Your music (playing from an A2DP-capable device like an iPhone) can be controlled from the headphones themselves, with two multipurpose wheels on the outside of the Denon AH-NCW500s’ ear-cups. Both ear-cups have buttons to pause, play or skip tracks, and the right ear-cup has a jog dial that can be twisted clockwise or counter-clockwise to raise or lower volume.
The base of the left ear-cup also houses the power switch for the headphones’ noise cancelling circuitry. External microphones pick up outside noise which is cancelled out by the headphones, quietening down the whir of air-con or aircraft engines when you’re wearing the AH-NCW500s.
It’s important to note that there’s only a little evidence that either Bluetooth or noise cancelling is enabled, so it’s easy to forget that either one is turned on. We drained the headphones’ battery twice during our testing through forgetfulness.
Denon AH-NCW500: Performance and sound quality
The active noise cancelling from Denon’s ambient cancellation circuitry in the AH-NCW500 is effective, but generally unobtrusive. There’s definitely none of the introduced high-frequency hiss that cheaper noise cancelling headphones can introduce, but it’s actually quite difficult to notice when the noise cancelling is activated.
The noise cancelling seems to work across a broad range of frequencies, although it does a better job of blocking out the low hums of laser copiers and air-conditioning in our office than the sharper taps of fingers on keyboards. It doesn’t completely block out annoying ambient noise in the same way that the excellent Audio-Technica ATH-ANC9 can, though.
Bluetooth works well, connects without any hassle, and has an acceptably long range. We tested the Denon AH-NCW500 up to around eight metres from our test iPhone with success and no drop-outs, and up to around ten metres through a wall before we lost the connection.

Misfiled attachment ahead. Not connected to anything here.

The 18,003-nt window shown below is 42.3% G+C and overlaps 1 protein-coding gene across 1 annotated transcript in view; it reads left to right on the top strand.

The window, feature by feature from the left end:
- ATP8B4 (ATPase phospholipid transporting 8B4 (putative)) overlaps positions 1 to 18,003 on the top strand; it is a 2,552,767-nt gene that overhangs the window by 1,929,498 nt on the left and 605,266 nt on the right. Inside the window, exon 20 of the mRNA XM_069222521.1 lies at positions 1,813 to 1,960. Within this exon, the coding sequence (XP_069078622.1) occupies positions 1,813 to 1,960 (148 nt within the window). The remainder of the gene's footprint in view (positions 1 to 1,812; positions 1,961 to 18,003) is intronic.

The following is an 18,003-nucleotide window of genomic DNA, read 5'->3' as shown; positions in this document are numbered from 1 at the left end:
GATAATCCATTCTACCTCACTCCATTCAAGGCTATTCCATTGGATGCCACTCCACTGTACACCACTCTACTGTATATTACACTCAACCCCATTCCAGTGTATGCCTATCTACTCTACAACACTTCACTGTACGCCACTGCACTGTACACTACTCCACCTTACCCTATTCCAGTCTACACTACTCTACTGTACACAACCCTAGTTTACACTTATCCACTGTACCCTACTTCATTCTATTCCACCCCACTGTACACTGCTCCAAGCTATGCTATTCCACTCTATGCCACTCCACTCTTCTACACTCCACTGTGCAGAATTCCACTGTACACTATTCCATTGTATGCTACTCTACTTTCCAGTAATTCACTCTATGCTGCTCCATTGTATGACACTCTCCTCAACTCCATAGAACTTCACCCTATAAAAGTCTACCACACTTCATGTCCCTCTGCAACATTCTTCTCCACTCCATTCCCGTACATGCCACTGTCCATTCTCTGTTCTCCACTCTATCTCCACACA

The Denon AH-NCW500 headphones can operate with and without noise cancelling enabled. We did half of our testing over Bluetooth and half through the wired 2.5mm/3.5mm audio jack — both sound effectively the same as long as you’re within a suitable range for a consistent Bluetooth connection.
The headphones have an interesting aural character. The best way to describe it is to say that the Denon AH-NCW500 sounds quite ‘hollow’, with slightly less mid-range and mid-treble than we were expecting, with more bass and more high treble.
This is true whether or not you’ve got the noise cancelling enabled. With the noise cancelling enabled, mid-range tones get a boost, but are still a little down on power compared to the low and high ends of the spectrum. Detail is good in both bass and treble, so high quality recordings will be flattered with a wide soundstage and plenty of resolution.
The overall sound from the AH-NCW500 is quite musical — strong bass and sharp treble, with a bit of a hole that leaves acoustic music and male vocals seeming a little drawn-back compared to bass hits and the crash of drum cymbals.